- The Washington Times - Saturday, March 8, 2003

WALDORF, Md. — When Alayna Dent was 5, she decided she wanted to follow in the footsteps of her father, Wallace "Pie" Dent, a former top-ranked star in football, wrestling and track at Thomas Stone High School here.

Mr. Dent agreed to help his younger daughter by coaching her, and that led to a big change in his life. He took up coaching part-time as a hobby, but nine years later, he has returned to his alma mater as assistant football coach.

"She really wanted to play football," Mr. Dent says, thinking back to his experience with his daughter on the football field. That was in 1994, when boys of the same age were playing in the "ankle biters" Pee Wee League.

Few spectators or parents knew a girl was on the team.

"For a long time, I wouldn't let them know she was a girl," Mr. Dent says. "I would wrap a bandanna around her head when we went out to practice and games.

"But she had to get up too early," Mr. Dent adds, explaining that they had to set the alarm for 4:30 a.m. to get to practice at 5 a.m. Alayna was allowed to play football only that year.

Now 14, she is still engrossed in sports, playing basketball, soccer, softball and volleyball and also having competed on a swim team for a couple of years.

"I still like football best," she says.

The football infection logically stuck with Mr. Dent, who was a running back and linebacker for three years as a student at Thomas Stone and was a runner as a senior. In one game, he carried 17 times, averaging 15 yards, for a total 268 yards, but he says, "I never played a whole game my senior year."

Mr. Dent then played two years on the "developmental squad" of the National Football League's Cleveland Browns.

"I wasn't good enough to make the 48," the Browns' professional team, Mr. Dent says, explaining that if a Browns running back had been seriously injured, he would have been called up to fill in.

Even after Alayna stopped playing football, Mr. Dent, 42, continued coaching youth-league teams, moving up to work with older youths, many of whom were children of his high school friends. With a big smile, he remembers, "I coached them since they were little kids.

"My biggest gratitude has been teaching kids to grow up [with] the work ethic, to walk the walk and talk the talk," says Mr. Dent.

He has coached some boys from youth league through high school, including Ronnie Wade, Mike Fenimore and Bobby Brown as a quarterback. Bobby Brown is the only white player on the Anacostia High School team and has the nickname "White Chocolate."

"Even though I don't have a son, I've got 32 sons," Mr. Dent says of the players he coaches.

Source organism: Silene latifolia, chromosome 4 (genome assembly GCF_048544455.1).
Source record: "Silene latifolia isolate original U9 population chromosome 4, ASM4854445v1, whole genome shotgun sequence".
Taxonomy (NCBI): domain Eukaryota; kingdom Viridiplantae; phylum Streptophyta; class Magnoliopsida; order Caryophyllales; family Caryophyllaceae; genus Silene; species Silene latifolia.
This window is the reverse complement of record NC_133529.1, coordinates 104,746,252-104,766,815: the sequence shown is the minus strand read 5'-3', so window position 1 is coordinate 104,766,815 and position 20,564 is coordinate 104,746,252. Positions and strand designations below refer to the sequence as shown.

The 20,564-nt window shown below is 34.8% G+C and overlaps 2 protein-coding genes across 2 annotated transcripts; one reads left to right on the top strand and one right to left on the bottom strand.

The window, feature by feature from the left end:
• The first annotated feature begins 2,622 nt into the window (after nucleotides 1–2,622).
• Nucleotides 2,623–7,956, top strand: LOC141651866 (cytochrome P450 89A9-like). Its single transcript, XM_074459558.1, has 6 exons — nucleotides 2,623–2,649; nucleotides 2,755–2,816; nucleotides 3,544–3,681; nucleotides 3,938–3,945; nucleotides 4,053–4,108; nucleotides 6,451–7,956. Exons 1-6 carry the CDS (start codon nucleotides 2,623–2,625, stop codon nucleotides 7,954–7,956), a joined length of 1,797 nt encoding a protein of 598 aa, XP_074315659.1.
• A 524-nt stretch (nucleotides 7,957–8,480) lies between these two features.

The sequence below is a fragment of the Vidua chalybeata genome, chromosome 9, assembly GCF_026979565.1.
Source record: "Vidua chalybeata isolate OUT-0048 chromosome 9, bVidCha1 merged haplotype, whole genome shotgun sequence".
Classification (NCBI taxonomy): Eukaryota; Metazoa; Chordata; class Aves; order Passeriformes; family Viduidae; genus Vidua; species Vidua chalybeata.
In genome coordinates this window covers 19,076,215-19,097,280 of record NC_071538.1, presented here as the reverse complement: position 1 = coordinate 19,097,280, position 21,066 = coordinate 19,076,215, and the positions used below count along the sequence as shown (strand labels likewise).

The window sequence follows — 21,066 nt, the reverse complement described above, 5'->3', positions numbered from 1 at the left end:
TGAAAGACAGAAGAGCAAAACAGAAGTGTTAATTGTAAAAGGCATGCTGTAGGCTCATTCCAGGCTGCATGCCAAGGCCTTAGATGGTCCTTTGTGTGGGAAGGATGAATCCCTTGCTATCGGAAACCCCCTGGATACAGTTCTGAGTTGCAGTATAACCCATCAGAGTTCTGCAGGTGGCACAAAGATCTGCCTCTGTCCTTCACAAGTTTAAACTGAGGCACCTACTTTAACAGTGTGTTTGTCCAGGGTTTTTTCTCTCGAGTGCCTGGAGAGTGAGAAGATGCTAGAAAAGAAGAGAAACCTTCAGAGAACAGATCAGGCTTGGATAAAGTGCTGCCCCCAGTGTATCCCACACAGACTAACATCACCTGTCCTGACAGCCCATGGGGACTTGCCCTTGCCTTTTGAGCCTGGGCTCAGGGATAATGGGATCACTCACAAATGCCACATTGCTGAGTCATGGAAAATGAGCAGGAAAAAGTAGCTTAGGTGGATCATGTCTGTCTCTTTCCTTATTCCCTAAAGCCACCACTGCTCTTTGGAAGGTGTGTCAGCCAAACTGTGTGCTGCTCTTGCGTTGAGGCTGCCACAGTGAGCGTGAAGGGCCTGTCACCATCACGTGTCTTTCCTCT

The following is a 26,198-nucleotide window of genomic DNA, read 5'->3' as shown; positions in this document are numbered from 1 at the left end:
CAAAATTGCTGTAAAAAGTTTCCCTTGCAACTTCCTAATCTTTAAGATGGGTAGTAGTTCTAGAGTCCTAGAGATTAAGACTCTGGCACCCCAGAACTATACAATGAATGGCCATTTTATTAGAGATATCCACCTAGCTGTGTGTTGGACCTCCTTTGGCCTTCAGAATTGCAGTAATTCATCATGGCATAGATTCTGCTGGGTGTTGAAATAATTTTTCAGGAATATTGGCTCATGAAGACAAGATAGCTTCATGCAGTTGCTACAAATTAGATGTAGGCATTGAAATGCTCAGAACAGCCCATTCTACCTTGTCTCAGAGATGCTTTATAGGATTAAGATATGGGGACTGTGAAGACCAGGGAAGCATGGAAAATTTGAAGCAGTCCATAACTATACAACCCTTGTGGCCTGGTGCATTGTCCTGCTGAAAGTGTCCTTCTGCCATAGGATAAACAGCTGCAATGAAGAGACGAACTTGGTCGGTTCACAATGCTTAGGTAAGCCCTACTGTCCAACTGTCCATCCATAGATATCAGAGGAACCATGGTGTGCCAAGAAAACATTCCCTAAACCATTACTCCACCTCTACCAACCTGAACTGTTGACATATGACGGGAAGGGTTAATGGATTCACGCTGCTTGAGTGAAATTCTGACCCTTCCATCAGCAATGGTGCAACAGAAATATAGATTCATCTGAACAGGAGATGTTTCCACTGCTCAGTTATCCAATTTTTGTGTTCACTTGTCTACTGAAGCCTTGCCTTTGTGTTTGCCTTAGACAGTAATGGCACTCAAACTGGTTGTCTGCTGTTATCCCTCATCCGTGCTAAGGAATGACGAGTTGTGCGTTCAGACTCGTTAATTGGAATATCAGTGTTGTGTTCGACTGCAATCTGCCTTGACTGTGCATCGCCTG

Athletic Director Kevin Heider says, "He's a tremendous coach. He's inspirational, a positive young black role model."

Mr. Dent is pleased with such compliments but says he has adopted traits of his middle school, high school and college coaches.

"I know what my coaches did for me," Mr. Dent says about carrying on that tradition. "Playing with a team makes you unselfish."

Most of all, however, he credits his 65-year-old mother, Amelia Dent.

"Mom is a strong person," Mr. Dent says. " 'I can't' is not in our vocabulary, [but] 'I will' is in our vocabulary."

His brother, Derrick, agrees, saying, "She was a mother and father. She's been a pillar in the family. Her siblings say so, too."

Mrs. Dent, who works for the U.S. Postal Service, instilled a spirit of "equality" in her three sons and insisted they do well in school and go on to college.

Derrick, 41, who attended Morgan State University in Baltimore, is an accounting manager for a publishing firm, and Ganziel, 40, who attended North Carolina A&T State University, works for United Parcel Service.

Mr. Dent, who also attended Morgan State, transferred to Louisiana State University, where he played three years as a running back.

His uncle Damon nicknamed him "Pie" because as a little farm boy, Mr. Dent had a round face like a pie. "Even now, he is better known as Pie," Derrick says.

Mr. Dent credits his grandfather's farm, where he grew up, with providing the qualities needed in athletics.

"I was naturally strong from the farm," says Mr. Dent, who is 5 feet 8 and 225 pounds.

He has been employed by the Washington Metropolitan Area Transit Authority since 1989, and during the recent snowstorms worked long hours repairing and upgrading Metro engines and cars. He says he sometimes worked 16-hour days during five weeks without a day off.

"I got the work ethic down in the country," he says.

Mr. Dent lettered four years each in football, track, high hurdles and wrestling. He still holds several Thomas Stone High School records, although his career mark of more than 3,000 yards gained in football was broken a couple of years ago by Marcus Whalen, now playing for Brigham Young University in Provo, Utah.

He was a running back on the Fort Eustis, Va., football team during his four years of service in the Army. Then he became a tugboat engineer with the Marines.

He met his future wife, Kimberly, in a French class at Thomas Stone in 1978, when he was a sophomore and she was a freshman. They began dating and were married in April 1985.

Mr. Dent says his older daughter, Breanna, 16, is more like Kimberly, who is a history teacher at Westlake High School. Mrs. Dent coaches the Westlake varsity cheerleaders, including Breanna; they are performing in a Maryland state contest this weekend.

Mrs. Dent is not very enthusiastic about another of her husband's avid interests racing hot rods. Driving his 1969 Camaro, he won the ESPN drag race in 2001.

Mrs. Dent prefers that her husband spend his time coaching, which sometimes keeps him away from home until 9 p.m.

"She knows where she can find me when I'm coaching," he says, but hot rod racing takes him out of town every other weekend or even for a week at a time.

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